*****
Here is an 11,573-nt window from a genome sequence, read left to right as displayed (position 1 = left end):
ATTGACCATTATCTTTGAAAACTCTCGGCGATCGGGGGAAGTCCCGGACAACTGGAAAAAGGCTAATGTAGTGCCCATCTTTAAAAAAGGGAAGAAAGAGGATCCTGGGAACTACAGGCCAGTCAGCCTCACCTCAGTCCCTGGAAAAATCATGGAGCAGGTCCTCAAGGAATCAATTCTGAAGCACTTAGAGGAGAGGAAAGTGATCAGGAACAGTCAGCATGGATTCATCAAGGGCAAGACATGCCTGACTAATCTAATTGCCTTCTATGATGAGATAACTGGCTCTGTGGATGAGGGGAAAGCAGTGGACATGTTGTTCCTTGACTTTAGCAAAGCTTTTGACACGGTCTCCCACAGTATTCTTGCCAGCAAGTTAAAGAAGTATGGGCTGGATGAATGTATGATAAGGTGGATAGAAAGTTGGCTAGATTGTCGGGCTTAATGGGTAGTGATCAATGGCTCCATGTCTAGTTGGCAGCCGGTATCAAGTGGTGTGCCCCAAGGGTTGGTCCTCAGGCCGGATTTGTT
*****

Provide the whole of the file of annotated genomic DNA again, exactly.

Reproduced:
Here is an 11,573-nt window from a genome sequence, read left to right as displayed (position 1 = left end):
ATTGACCATTATCTTTGAAAACTCTCGGCGATCGGGGGAAGTCCCGGACAACTGGAAAAAGGCTAATGTAGTGCCCATCTTTAAAAAAGGGAAGAAAGAGGATCCTGGGAACTACAGGCCAGTCAGCCTCACCTCAGTCCCTGGAAAAATCATGGAGCAGGTCCTCAAGGAATCAATTCTGAAGCACTTAGAGGAGAGGAAAGTGATCAGGAACAGTCAGCATGGATTCATCAAGGGCAAGACATGCCTGACTAATCTAATTGCCTTCTATGATGAGATAACTGGCTCTGTGGATGAGGGGAAAGCAGTGGACATGTTGTTCCTTGACTTTAGCAAAGCTTTTGACACGGTCTCCCACAGTATTCTTGCCAGCAAGTTAAAGAAGTATGGGCTGGATGAATGTATGATAAGGTGGATAGAAAGTTGGCTAGATTGTCGGGCTTAATGGGTAGTGATCAATGGCTCCATGTCTAGTTGGCAGCCGGTATCAAGTGGTGTGCCCCAAGGGTTGGTCCTCAGGCCGGATTTGTT